Missed Mark Zuckerberg's MWC 2014 speech? Here are the highlights.
1. Before Zuckerberg, There Were Stats
Kudos to Zuckerberg articulating the truth that the billion people already on Facebook are generally the billion most privileged.
— Anil Dash (@anildash) February 24, 2014
The keynote address began with an visual presentation about the future of mobile communication, set to some pretty thumpin' techno beats. The video presentation included a ton of interesting facts, such as "Mobile operators will connect another billion people by 2020." Currently, Facebook has 1.2 billion users.
Before Zuckerberg came out on stage, he was introduced by David Kirkpatrick, author of "The Facebook Effect." Kirkpatrick talked a bit about how the real Mark Zuckerberg is nothing like the fictionalized version of Zuckerberg from "The Social Network."
2. WhatsApp Was the First Topic of Conversation
Given Facebook's recent multi-billion dollar deal to buy WhatsApp, it's no surprise that WhatsApp was the first topic of conversation.
"WhatsApp is a great company and it's a great fit for us. It's the most engaging app that we've ever seen exist on mobile so far," Zuckerberg said.
Later in the talk, the topic circled back around to WhatsApp again. Zuckerberg noted that making WhatsApp a part of Facebook makes it easier for WhatsApp to connect people. WhatsApp and other similar services are "basic services" that Zuckerberg thinks everyone should have.
When asked if the Facebook/WhatsApp deal would change WhatsApp's attitude towards private data, Zuckerberg said nothing about WhatsApp was going to change.
"The vision is to keep the service exactly the same," he told the crowd.
3. Zuckerberg Supports Internet.Org
"Most people in the world don't have an Internet connection...People often talk about how there are 5 billion phones in the world. That sort of carries an implicit assumption that people are going to have a connection to the internet. But that's just not true," Zuckerberg explained.
Internet.org is a project that Zuckerberg supports, along several other major tech companies. The goal of Internet.org is to bring Internet access to the developing world, with the aim of improving the global economy through access to educational and business materials available online.
Zuckerberg spoke passionately about the high costs of data connections to the Internet, and how those costs can be prohibitive to new users.
“There’s a set of basic services that we think should exist, whether it’s messaging, or being able to know what the weather is...These are just basic services that people should be able to access," Zuckerberg added.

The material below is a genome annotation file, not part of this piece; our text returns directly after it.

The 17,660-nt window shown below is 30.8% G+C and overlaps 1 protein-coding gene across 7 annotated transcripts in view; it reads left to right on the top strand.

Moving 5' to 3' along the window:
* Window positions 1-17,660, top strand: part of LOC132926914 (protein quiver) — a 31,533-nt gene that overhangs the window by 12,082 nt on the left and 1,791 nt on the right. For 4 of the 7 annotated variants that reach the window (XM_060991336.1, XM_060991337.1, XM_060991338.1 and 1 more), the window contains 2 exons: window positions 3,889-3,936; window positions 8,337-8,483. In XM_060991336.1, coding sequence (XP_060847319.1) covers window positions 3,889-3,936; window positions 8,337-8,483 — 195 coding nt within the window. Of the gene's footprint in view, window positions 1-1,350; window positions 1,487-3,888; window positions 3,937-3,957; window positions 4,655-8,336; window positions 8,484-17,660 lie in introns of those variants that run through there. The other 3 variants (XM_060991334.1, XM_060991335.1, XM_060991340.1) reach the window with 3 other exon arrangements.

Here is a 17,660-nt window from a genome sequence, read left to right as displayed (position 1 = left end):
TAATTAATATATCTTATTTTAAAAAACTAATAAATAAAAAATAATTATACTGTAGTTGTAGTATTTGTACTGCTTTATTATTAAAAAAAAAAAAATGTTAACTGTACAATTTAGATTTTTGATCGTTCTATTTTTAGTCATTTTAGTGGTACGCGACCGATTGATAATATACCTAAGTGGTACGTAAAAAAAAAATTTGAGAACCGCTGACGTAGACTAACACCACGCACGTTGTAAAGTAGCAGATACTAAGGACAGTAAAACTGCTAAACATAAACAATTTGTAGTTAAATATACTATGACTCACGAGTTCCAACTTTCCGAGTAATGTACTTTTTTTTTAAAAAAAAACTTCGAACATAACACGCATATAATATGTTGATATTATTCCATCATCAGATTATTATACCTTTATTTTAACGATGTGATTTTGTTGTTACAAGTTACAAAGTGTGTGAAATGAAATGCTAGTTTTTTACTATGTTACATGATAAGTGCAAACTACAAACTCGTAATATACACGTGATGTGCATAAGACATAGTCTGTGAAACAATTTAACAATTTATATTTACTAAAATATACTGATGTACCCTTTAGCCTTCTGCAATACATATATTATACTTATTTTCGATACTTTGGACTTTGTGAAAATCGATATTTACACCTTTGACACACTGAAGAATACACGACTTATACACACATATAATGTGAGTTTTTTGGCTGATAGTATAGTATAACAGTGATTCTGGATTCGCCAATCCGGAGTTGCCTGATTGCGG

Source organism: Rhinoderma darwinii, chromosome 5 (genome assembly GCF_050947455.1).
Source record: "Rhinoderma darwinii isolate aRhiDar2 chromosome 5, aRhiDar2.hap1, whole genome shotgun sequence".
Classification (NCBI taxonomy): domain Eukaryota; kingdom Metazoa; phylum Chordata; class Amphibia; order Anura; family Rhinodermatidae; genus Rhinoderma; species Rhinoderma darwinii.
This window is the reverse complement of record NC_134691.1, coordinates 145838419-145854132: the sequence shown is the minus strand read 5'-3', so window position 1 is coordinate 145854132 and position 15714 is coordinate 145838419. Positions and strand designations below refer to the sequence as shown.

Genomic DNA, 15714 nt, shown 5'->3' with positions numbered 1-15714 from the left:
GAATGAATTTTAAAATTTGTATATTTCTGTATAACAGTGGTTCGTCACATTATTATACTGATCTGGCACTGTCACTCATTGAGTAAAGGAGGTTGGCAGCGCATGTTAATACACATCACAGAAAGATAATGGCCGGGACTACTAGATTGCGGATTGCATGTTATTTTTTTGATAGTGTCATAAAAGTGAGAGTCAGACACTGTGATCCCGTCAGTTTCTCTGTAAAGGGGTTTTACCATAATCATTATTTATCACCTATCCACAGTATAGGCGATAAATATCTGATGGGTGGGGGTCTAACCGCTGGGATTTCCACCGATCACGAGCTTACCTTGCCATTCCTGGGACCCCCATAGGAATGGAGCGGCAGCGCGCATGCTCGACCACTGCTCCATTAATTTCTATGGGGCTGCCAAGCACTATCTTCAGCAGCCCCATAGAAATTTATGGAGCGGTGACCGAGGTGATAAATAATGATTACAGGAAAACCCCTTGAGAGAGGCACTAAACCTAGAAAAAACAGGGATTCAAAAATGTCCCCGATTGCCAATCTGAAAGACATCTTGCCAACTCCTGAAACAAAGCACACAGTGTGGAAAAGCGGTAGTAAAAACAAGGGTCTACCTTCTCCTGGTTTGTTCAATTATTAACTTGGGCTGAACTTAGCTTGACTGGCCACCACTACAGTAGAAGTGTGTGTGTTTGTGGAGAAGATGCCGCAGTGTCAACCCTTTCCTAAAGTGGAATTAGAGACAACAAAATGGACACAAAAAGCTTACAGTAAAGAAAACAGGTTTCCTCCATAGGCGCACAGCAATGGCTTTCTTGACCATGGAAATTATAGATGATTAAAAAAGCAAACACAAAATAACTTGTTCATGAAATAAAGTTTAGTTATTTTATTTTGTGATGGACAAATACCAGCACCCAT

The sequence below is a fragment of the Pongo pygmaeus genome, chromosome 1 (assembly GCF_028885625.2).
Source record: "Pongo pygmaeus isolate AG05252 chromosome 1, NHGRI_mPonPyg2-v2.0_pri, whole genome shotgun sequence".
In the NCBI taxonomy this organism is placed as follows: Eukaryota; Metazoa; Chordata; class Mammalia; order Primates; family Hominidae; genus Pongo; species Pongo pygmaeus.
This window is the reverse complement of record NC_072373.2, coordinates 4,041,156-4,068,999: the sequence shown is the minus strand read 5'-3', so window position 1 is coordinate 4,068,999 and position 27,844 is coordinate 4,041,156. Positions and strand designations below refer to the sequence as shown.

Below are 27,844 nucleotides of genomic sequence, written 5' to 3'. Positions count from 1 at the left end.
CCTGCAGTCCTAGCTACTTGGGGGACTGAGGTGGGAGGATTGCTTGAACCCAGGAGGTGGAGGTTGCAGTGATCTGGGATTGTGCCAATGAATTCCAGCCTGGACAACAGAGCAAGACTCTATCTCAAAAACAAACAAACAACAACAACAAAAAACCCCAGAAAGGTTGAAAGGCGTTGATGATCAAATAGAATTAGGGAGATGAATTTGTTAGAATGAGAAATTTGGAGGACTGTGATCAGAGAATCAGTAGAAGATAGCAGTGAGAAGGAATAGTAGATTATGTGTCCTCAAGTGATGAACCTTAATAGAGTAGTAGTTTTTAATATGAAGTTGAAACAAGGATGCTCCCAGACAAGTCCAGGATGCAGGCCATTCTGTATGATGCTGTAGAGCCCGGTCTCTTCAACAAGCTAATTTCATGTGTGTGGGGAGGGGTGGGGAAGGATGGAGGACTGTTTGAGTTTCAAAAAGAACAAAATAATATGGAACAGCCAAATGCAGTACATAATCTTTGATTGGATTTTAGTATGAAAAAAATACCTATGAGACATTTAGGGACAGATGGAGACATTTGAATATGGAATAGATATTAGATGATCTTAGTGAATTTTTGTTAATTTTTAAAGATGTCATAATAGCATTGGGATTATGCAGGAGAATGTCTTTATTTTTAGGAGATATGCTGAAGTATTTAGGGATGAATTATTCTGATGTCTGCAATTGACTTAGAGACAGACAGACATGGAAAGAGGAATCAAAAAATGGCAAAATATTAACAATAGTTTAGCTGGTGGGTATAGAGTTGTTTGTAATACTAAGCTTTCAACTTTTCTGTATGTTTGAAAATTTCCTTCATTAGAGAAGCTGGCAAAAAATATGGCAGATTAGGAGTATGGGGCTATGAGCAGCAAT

Zuckerberg went on to add that building the infrastructure for a more global internet will be a joint effort between tech companies, governments, NGOs, and many other public-private partnerships.
4. Free Services Can Make Money
Kirkpatrick asked Zuckerberg how free services could be profitable. Zuckerberg argued that many people don't know what they'd do with a data plan, but if you ask them if they want access to Facebook, that is a question they can answer immediately. Zuckerberg argued that free online services act as an "on-ramp" to help companies connect with potential customers that they could not have reached before. There are upfront costs, to be sure, but Zuckerberg argued that those costs balance out over time.
"I think we're probably going to lose money on this for quite a while," he admitted.
5. Zuckerberg Is Being Selective About Their Partners
Zuckerberg says Facebook used to eat 14mb a day for a person, they have optimised it to about 2mb a day #MWC14
— Techzim (@Techzim) February 24, 2014
Zuckerberg notes that his company and Internet.org don't have many more open slots for additional partners, but they are still looking.
“For the next year we’re really just looking to work with maybe 3 or 5 countries that are really serious about connecting everyone in their country to services," he said.
Zuckerberg added that Facebook recently partnered with Ericsson to build a lab at its campus. The purpose of the lab is to allow third-party developers to test the amount of data they're using in an app, and to replicate the experience of their users around the country.